Friday, December 08, 2006

The Story Of One Pool

I did a startup in June of 2004. The owners decided to take care of the pool themselves. I remember the date because they were building a pool next door at the same time, and two months later I got that one on service. I haven't really paid much attention to the other pool since. It's not on my list each week, and so I didn't worry about it. A few weeks ago, the owner asked me if I'd clean his filter for him. He'd had enough of doing it himself. So, last week I went into his back yeard for the first time in two and a half years. Here's what I saw.

From a distance, it doesn't look too bad. But get a closer look at the diving board stand. Remember. It's two and a half years old.

Now, look back at the first photo. See in the foreground what looks like a gap in the grout between those two sections of limestone coping? Take a closer look.

The grout is gone. It's completely worn away. You see, this family has teenage boys. They spend all summer diving into the pool, then swimming over to the steps set into the pool wall right where those sections of coping are missing their grout. They climb out, track salty water onto the coping and grout and go back and dive in again. And again. And again.

Hence, the pattern of rust on the stand and the pattern of wear on the grout.

Here's another photo of the grout failing, wearing away. This shot is of that corner not quite shown in the lower right of the first photo. Those wet salty feet step right on that grout joint, too.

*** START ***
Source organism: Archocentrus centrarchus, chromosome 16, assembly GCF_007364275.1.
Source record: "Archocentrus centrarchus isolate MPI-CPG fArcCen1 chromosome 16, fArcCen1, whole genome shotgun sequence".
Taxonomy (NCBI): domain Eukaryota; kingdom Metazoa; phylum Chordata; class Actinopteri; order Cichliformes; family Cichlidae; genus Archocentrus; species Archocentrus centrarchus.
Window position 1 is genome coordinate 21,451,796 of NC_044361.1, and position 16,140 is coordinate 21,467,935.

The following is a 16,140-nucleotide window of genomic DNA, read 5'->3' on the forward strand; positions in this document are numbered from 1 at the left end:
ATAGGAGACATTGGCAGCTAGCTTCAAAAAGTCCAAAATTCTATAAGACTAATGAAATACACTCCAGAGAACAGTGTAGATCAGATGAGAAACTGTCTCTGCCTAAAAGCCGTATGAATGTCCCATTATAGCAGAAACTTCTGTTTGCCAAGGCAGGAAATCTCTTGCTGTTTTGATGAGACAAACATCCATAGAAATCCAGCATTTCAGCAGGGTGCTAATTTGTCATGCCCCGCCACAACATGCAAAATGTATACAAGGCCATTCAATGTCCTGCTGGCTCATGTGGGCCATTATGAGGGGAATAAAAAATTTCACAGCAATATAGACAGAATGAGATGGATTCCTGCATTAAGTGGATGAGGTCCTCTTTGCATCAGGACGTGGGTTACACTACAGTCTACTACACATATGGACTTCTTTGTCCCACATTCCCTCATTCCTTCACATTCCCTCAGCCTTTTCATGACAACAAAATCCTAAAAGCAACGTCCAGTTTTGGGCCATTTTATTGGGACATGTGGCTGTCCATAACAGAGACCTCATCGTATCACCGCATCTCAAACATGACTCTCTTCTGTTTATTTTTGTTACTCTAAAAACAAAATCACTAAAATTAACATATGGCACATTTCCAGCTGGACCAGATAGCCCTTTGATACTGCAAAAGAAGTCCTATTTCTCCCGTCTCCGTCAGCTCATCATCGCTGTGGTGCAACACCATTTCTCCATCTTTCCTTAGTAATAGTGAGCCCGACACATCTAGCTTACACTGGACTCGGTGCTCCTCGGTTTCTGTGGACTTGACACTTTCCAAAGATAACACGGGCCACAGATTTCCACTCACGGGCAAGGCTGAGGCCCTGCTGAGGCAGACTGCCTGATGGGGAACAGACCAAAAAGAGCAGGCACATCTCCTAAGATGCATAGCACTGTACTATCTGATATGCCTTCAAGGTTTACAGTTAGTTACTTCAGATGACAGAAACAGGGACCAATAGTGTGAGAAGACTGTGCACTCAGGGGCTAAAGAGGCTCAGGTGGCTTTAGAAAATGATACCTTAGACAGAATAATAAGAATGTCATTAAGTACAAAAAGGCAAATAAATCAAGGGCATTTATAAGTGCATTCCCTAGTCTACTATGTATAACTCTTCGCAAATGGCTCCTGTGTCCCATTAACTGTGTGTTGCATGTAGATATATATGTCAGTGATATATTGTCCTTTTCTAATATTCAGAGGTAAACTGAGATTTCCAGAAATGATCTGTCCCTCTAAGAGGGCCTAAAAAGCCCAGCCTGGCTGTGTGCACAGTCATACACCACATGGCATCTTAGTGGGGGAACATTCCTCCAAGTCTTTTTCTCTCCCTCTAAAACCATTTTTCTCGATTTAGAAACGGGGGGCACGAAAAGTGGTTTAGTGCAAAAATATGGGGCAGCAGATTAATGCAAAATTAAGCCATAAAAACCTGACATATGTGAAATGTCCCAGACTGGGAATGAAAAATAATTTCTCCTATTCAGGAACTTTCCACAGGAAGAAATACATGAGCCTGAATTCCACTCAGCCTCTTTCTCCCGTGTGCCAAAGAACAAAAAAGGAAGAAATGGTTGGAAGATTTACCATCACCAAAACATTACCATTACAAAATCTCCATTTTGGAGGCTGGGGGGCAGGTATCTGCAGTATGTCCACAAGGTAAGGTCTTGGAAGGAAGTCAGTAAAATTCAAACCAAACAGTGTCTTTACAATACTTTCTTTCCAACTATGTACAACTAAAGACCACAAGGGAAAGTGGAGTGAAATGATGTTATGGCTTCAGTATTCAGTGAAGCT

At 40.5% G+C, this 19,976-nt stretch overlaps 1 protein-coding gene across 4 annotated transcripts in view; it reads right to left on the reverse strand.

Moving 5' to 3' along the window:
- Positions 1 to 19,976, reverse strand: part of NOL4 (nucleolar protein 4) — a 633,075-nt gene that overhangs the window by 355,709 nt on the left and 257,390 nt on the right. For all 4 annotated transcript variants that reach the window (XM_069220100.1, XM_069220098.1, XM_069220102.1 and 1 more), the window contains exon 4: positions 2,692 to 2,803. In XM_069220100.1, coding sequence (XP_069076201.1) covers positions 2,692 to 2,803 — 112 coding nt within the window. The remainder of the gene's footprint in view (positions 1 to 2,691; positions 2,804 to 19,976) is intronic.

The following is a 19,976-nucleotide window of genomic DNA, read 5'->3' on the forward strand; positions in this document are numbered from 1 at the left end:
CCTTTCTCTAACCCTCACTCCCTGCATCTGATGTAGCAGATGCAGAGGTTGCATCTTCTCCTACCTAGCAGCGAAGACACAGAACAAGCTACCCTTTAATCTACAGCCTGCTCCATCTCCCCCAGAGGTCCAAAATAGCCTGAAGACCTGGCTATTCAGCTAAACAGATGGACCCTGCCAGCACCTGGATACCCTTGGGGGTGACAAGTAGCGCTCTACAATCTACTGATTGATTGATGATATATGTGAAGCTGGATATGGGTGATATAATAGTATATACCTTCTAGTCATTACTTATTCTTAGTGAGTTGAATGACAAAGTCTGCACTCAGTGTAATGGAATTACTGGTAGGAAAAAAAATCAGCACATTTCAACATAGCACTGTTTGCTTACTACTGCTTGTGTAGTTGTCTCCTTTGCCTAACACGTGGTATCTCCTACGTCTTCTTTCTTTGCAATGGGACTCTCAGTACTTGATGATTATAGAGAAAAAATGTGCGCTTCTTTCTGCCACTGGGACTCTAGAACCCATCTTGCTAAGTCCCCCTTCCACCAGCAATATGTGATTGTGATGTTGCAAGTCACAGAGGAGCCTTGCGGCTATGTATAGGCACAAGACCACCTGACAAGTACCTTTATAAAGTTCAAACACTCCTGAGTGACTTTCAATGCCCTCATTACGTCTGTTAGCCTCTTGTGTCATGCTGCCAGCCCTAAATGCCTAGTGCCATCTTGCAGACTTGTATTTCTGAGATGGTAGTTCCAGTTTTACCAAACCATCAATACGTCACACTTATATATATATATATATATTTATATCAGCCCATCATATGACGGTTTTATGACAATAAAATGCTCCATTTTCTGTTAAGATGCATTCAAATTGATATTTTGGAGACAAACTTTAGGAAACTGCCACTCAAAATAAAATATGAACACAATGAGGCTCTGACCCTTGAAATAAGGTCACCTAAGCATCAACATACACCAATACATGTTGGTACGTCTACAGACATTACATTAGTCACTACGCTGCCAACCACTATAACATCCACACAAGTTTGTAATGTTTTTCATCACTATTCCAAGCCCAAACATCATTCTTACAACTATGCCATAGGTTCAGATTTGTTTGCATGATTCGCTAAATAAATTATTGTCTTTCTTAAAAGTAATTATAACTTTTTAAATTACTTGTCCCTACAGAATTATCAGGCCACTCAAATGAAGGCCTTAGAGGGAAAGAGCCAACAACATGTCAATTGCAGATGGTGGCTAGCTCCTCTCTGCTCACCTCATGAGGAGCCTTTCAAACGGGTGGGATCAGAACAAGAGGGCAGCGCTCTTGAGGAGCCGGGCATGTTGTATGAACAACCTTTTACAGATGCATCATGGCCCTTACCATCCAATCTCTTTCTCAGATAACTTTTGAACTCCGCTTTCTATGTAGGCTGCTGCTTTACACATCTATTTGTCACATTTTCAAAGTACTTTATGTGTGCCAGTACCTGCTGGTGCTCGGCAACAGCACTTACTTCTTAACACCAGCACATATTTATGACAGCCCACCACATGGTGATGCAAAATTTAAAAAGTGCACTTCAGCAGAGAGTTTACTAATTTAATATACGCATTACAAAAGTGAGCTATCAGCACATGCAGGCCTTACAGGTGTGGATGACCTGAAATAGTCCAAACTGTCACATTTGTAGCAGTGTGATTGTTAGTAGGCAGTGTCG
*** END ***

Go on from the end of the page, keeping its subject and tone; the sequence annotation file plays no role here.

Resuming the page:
Now, the funny thing is, as much as that salty water corroded that diving board stand, and as quick as it wore that grout away, the limestone in these pictures doesn't look nearly as bad as some I've seen on other pools. And I have no explanation for that.

But here's a picture of the coping around the shallow end skimmer. It's off the same pallet of stone laid two and a half years ago.

I don't understand what's different about the stone at one end of the pool and the other. But one thing I did notice and wanted to point out. It was cold the day I took these photos. The white efflourescense you see is really frost. And even though those stones look dry and the relative humidity was down in the teens, there was still moisture in those stones. The frost just proves that it's there. On this pool, that frost is salty, and doing damage to the stone.

On a pool without salt, it's just frost.

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